The Data Editor window displays the contents of the working dataset. It is arranged in a spreadsheet format that contains variables in columns and cases in rows. There are two sheets in the window. The Data View is the sheet that is visible when you first open the Data Editor and contains the data. You can access the second sheet by clicking on the tab labeled Variable View and while the second sheet is similar in appearance to the first, it is does not actually contain data. Instead, this second sheet contains information about the dataset that is stored with the dataset. Unlike most spreadsheets, the Data Editor can only have one dataset open at a time. However, beginning with version 10.0, you can open multiple Data Editors at one time, each of which contains a separate dataset. Datasets that are currently open are called working datasets and all data manipulations, statistical functions, and other SPSS procedures operate on these datasets. The Data Editor contains several menu items that are useful for performing various operations on your data. Here is the Data Editor, containing the Employee data.sav dataset:

The SPSS Data EditorD

Data can be directly entered in SPSS, or a file containing data can be opened in the Data Editor. From the menu in the Data Editor window, choose the following menu options (or type Alt+F+O+A):


If the file you want to open is not an SPSS data file, you can often use the Open menu item to import that file directly into the Data Editor. If a data file is not in a format that SPSS recognizes, then try using the software package in which the file was originally created to translate it into a format that can be imported into SPSS (e.g., tab-delimited data).

The Syntax Editor

Another important window in the SPSS environment is the Syntax Editor. In earlier versions of SPSS, all of the procedures performed by SPSS were submitted through the use of syntax which instructed SPSS on how to process your data. More recent versions contain pull-down menus with dialog boxes that allow you to submit commands to SPSS without ever writing syntax. These SPSS for Windows tutorials focus on the use of the dialog boxes to execute procedures; however, there are a couple of important reasons why you should be aware of SPSS syntax even if you plan to primarily use the dialog boxes. First, not all procedures are available through the dialog boxes. Therefore, you may occasionally have to submit commands from the Syntax Editor. Second, you should be aware of the Syntax Editor so that you can save procedures as syntax to be rerun at a latter date. The dialog boxes available through the pull-down menus have a button labeled Paste which will print the syntax for the procedure you are running in the dialog box environment to the Syntax Editor. Thus, you can easily generate SPSS syntax without typing in the Syntax Editor. This process is illustrated below.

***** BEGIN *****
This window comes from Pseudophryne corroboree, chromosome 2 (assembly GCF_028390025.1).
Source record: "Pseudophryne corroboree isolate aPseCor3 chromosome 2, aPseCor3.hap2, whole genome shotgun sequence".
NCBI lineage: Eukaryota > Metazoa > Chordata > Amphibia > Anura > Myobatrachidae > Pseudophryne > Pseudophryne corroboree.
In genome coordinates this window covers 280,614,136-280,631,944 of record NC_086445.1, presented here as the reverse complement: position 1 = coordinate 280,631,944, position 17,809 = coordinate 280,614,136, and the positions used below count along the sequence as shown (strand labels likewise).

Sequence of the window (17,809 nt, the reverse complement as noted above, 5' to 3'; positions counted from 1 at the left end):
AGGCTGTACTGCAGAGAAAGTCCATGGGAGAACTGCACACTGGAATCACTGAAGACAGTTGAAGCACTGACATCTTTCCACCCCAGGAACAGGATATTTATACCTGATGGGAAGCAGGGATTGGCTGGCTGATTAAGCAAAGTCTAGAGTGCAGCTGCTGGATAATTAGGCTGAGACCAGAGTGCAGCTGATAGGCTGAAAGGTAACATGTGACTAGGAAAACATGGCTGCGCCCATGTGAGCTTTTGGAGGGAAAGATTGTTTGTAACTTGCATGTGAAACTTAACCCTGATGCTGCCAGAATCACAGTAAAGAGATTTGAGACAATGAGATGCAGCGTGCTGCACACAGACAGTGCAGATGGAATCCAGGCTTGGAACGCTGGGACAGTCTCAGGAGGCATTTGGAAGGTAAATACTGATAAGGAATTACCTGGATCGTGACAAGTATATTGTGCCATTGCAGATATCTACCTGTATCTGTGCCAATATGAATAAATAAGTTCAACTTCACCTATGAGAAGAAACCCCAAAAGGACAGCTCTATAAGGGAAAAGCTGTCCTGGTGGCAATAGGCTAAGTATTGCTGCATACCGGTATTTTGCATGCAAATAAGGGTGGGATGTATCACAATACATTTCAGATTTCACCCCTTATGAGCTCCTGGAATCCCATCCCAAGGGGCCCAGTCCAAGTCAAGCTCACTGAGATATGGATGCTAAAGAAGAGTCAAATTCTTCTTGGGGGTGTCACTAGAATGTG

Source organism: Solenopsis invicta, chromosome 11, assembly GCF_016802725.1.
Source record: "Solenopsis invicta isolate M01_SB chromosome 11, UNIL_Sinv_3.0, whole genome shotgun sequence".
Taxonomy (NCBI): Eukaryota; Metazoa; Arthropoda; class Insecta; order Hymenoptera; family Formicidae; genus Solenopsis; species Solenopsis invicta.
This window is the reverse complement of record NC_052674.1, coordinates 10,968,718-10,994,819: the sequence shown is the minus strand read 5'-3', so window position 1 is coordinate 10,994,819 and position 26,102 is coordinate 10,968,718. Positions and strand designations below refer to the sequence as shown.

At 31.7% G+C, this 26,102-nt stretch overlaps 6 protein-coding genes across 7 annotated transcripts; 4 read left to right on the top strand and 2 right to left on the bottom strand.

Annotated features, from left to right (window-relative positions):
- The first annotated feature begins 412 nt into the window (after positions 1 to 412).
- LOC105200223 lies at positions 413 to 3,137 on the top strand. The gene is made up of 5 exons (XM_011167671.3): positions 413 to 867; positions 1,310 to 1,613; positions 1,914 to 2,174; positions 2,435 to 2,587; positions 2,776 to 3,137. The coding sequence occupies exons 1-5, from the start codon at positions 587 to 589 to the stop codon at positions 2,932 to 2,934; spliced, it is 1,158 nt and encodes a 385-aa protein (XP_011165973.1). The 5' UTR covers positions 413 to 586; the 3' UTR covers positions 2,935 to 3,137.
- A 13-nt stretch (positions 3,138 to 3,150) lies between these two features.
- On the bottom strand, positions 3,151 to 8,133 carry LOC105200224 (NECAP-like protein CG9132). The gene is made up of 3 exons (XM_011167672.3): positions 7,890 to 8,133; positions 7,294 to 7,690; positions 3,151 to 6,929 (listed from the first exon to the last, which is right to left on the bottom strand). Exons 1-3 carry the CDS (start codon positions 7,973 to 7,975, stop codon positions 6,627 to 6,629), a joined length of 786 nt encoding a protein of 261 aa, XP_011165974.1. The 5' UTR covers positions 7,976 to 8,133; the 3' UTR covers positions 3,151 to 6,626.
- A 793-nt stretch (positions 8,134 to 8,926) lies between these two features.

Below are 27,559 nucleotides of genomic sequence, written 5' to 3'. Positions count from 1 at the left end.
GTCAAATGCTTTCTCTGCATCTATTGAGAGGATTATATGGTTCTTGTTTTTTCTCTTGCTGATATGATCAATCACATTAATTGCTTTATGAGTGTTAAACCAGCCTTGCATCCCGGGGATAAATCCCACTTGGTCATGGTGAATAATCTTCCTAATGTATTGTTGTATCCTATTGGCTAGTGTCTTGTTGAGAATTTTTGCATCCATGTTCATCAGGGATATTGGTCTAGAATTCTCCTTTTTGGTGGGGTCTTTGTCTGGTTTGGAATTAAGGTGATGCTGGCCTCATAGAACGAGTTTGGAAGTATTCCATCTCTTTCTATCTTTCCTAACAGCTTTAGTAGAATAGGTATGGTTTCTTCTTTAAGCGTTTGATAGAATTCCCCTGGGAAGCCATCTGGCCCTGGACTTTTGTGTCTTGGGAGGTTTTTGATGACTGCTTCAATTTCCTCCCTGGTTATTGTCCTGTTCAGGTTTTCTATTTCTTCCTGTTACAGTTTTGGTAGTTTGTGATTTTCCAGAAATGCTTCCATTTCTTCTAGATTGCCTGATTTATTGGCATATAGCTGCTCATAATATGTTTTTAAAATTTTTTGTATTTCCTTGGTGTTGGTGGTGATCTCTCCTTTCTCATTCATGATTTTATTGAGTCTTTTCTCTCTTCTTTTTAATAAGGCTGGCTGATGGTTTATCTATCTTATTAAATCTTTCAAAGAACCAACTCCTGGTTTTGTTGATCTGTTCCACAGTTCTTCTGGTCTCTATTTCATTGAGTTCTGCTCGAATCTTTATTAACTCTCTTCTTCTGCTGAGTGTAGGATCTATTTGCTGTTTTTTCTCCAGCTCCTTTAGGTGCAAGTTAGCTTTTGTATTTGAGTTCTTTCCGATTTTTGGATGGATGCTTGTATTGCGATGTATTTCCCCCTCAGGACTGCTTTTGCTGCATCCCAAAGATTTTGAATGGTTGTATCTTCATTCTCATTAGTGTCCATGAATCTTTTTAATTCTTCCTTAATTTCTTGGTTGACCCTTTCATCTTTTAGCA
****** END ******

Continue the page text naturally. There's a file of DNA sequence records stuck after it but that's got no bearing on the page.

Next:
The following dialog box is used to generate descriptive statistics. Here, only the Paste button in the dialog box is relevant. The process used for generating descriptive statistics is described later.

The descriptive statistics dialog boxD

By clicking on the Paste button, the procedure that the above dialog box is prepared to run will be written in the form of SPSS syntax to the Syntax Editor. Thus, clicking the Paste (or Alt + P) button in the above example would produce the following syntax:


This syntax will produce exactly the same output as would be generated by clicking the OK button in the above dialog box. The syntax that is printed to the Syntax Editor can then be saved and run at a later time as long as the same dataset, or at least a dataset continuing the variables with the same names, is active in the Data Editor window. Saving syntax is useful if you think you may want to rerun your analysis after you add more data or if you want to run the same analysis on another dataset that contains the same variables.

The Output Viewer